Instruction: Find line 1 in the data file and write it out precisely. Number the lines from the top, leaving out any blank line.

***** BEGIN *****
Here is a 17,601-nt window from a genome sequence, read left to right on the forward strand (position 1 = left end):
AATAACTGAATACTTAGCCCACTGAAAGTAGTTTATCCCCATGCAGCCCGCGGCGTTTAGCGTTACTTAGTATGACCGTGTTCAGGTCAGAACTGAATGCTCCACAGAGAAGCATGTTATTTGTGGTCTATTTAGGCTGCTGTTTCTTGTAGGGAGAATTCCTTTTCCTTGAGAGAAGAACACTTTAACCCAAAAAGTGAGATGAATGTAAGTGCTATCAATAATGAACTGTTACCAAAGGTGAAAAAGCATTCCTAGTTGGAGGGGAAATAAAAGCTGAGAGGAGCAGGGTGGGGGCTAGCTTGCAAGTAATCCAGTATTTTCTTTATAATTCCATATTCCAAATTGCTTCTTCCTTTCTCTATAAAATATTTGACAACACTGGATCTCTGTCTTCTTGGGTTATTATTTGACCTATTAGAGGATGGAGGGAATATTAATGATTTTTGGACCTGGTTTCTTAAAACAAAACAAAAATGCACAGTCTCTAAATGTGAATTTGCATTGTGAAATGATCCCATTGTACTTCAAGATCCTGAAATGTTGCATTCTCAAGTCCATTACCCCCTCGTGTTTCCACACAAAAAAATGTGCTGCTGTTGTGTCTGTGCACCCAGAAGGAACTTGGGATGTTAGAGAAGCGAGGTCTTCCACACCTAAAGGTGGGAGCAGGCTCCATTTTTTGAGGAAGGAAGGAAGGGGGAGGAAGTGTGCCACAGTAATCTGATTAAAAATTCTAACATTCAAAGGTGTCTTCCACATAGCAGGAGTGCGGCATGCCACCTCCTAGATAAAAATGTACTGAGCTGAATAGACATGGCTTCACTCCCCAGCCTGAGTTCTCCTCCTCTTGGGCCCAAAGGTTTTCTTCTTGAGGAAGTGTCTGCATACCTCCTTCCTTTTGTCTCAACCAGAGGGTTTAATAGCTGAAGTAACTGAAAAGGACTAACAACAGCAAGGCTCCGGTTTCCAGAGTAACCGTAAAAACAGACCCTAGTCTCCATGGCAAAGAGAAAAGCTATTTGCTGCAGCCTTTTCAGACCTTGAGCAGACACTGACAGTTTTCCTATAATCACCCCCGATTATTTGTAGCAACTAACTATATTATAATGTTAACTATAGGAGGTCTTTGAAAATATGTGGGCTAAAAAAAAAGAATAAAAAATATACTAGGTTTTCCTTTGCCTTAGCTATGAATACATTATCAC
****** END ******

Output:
Here is a 17,601-nt window from a genome sequence, read left to right on the forward strand (position 1 = left end):